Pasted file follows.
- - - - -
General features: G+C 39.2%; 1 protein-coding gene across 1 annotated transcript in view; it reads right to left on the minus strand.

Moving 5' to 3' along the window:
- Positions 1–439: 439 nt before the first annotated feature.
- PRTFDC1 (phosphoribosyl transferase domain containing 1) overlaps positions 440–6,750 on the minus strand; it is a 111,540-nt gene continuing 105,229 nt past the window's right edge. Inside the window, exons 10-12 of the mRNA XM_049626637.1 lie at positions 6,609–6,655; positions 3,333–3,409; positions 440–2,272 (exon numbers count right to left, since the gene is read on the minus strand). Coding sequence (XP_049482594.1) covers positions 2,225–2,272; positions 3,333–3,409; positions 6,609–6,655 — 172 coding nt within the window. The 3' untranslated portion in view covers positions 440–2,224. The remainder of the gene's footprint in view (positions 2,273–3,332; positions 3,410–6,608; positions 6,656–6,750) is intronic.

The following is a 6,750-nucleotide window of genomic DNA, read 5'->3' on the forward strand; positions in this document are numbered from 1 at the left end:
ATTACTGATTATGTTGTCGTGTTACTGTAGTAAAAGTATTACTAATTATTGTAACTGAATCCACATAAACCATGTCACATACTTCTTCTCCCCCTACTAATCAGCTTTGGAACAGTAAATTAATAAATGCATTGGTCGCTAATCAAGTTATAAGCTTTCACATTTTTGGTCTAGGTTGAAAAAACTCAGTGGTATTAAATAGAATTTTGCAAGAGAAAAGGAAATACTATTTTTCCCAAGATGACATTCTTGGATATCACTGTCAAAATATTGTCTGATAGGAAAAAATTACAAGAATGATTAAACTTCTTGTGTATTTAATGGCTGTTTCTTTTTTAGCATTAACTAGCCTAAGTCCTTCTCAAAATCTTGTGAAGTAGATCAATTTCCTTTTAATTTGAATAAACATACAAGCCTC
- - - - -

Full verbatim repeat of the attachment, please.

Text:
General features: G+C 39.2%; 1 protein-coding gene across 1 annotated transcript in view; it reads right to left on the minus strand.

Moving 5' to 3' along the window:
- Positions 1–439: 439 nt before the first annotated feature.
- PRTFDC1 (phosphoribosyl transferase domain containing 1) overlaps positions 440–6,750 on the minus strand; it is a 111,540-nt gene continuing 105,229 nt past the window's right edge. Inside the window, exons 10-12 of the mRNA XM_049626637.1 lie at positions 6,609–6,655; positions 3,333–3,409; positions 440–2,272 (exon numbers count right to left, since the gene is read on the minus strand). Coding sequence (XP_049482594.1) covers positions 2,225–2,272; positions 3,333–3,409; positions 6,609–6,655 — 172 coding nt within the window. The 3' untranslated portion in view covers positions 440–2,224. The remainder of the gene's footprint in view (positions 2,273–3,332; positions 3,410–6,608; positions 6,656–6,750) is intronic.

The following is a 6,750-nucleotide window of genomic DNA, read 5'->3' on the forward strand; positions in this document are numbered from 1 at the left end:
ATTACTGATTATGTTGTCGTGTTACTGTAGTAAAAGTATTACTAATTATTGTAACTGAATCCACATAAACCATGTCACATACTTCTTCTCCCCCTACTAATCAGCTTTGGAACAGTAAATTAATAAATGCATTGGTCGCTAATCAAGTTATAAGCTTTCACATTTTTGGTCTAGGTTGAAAAAACTCAGTGGTATTAAATAGAATTTTGCAAGAGAAAAGGAAATACTATTTTTCCCAAGATGACATTCTTGGATATCACTGTCAAAATATTGTCTGATAGGAAAAAATTACAAGAATGATTAAACTTCTTGTGTATTTAATGGCTGTTTCTTTTTTAGCATTAACTAGCCTAAGTCCTTCTCAAAATCTTGTGAAGTAGATCAATTTCCTTTTAATTTGAATAAACATACAAGCCTC